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Tatiane Vilaça, Marília Brasílio Rodrigues Camargo, Olguita Ferreira Rocha, and Marise Lazaretti-Castro


Strontium ranelate is used to treat osteoporosis. Calcium (Ca) and strontium (Sr) have common chemical features and are absorbed by the same pathways. Vitamin D has a main role in calcium intestinal absorption. The aim of this study was to investigate whether vitamin D status is a determinant of strontium ranelate absorption.


Twenty-five patients with vitamin D deficiency (25(OH)D<50 nmol/l) and 25 with vitamin D sufficiency (25(OH)D>75 nmol/l) underwent a 4-h oral Sr overload test. Sr absorption was evaluated as the fraction of absorbed dose and the area under the curve. After the baseline overload test, the deficient patients were treated until reaching sufficient vitamin D levels (25(OH)D>75 nmol/l) and the test was repeated.


Changing vitamin D status from deficient to sufficient resulted in a significant increase in 1,25(OH)2D (24.97±4.64×34.62±9.14 pg/ml, P<0.001) and a reduction in parathyroid hormone (73.87±37.50×58.24±20.13 pg/ml, P=0.006). Nevertheless, no differences were found in the parameters used to evaluate Sr absorption between the vitamin D deficient and sufficient groups. In addition, vitamin D3 replacement in the deficient group did not result in enhanced Sr absorption.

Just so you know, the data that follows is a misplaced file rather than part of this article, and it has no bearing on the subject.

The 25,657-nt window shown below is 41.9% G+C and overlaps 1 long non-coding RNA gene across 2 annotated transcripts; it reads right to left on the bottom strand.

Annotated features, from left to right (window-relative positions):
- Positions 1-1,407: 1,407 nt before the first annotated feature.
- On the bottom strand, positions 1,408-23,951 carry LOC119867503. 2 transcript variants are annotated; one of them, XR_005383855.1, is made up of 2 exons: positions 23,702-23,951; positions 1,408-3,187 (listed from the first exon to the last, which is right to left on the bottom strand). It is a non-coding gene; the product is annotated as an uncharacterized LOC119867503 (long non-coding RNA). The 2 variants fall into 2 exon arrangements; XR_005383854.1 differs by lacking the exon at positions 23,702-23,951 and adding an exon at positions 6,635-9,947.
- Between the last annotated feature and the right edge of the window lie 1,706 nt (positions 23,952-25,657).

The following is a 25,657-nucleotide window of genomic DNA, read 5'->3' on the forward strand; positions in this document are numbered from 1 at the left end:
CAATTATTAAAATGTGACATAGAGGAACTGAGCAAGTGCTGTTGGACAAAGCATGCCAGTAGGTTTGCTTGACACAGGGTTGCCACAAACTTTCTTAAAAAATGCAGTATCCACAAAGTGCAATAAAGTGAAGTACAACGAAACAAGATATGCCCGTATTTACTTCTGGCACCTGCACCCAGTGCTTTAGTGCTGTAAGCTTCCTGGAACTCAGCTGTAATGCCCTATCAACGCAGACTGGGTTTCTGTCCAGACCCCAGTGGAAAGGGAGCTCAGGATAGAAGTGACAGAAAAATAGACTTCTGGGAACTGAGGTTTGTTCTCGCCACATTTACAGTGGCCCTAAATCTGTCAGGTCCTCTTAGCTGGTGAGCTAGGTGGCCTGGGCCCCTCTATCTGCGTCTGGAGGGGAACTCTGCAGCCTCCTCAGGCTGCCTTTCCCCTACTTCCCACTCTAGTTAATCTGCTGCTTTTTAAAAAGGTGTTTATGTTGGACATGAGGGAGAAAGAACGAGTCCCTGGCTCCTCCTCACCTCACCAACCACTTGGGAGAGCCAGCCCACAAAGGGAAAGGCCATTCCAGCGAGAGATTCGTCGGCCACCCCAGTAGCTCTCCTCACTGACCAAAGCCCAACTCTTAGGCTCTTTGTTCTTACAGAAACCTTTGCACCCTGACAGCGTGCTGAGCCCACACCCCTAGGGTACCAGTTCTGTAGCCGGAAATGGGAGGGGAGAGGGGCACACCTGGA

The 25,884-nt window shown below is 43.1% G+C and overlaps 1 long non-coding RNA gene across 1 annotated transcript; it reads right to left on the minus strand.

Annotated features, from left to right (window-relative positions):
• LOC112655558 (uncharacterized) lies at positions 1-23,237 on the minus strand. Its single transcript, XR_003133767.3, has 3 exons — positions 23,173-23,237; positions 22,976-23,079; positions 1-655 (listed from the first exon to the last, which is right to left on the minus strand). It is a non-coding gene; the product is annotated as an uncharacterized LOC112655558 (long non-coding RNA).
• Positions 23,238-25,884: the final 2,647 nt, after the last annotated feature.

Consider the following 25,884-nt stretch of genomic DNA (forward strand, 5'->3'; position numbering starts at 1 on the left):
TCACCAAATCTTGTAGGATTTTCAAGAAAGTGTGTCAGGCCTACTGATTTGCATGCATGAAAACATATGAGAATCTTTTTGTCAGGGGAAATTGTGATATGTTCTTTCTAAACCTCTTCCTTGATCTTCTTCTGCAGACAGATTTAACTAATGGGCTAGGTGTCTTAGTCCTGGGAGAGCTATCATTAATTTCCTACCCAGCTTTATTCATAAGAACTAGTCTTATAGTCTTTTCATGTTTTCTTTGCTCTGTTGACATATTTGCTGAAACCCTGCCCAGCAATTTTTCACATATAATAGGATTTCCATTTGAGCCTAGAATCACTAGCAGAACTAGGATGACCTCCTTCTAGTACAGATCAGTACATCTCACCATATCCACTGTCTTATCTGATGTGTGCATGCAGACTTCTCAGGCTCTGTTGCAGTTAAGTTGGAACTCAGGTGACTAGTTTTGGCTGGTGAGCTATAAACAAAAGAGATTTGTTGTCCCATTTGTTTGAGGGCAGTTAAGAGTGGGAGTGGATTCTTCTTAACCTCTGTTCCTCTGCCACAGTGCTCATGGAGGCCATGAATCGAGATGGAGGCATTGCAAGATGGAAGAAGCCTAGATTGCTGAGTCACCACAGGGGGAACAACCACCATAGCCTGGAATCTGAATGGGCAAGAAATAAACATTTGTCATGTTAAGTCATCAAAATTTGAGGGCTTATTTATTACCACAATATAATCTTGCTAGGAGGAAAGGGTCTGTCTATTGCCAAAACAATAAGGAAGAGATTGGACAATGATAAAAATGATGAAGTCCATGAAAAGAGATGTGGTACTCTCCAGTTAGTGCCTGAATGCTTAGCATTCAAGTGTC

Vitamin D status did not interfere with strontium ranelate absorption. Taking into account the benefits of adequate vitamin D status in osteoporotic patients, we strongly recommend the treatment of vitamin D deficiency. However, the data demonstrate that such treatment does not enhance strontium ranelate absorption in patients with mild deficiency.

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John P Bilezikian, Daniel Bikle, Martin Hewison, Marise Lazaretti-Castro, Anna Maria Formenti, Aakriti Gupta, Mahesh V Madhavan, Nandini Nair, Varta Babalyan, Nicholas Hutchings, Nicola Napoli, Domenico Accili, Neil Binkley, Donald W Landry, and Andrea Giustina

The SARS-CoV-2 virus responsible for the COVID-19 pandemic has generated an explosion of interest both in the mechanisms of infection leading to dissemination and expression of this disease, and in potential risk factors that may have a mechanistic basis for disease propagation or control. Vitamin D has emerged as a factor that may be involved in these two areas. The focus of this article is to apply our current understanding of vitamin D as a facilitator of immunocompetence both with regard to innate and adaptive immunity and to consider how this may relate to COVID-19 disease. There are also intriguing potential links to vitamin D as a factor in the cytokine storm that portends some of the most serious consequences of SARS-CoV-2 infection, such as the acute respiratory distress syndrome. Moreover, cardiac and coagulopathic features of COVID-19 disease deserve attention as they may also be related to vitamin D. Finally, we review the current clinical data associating vitamin D with SARS-CoV-2 infection, a putative clinical link that at this time must still be considered hypothetical.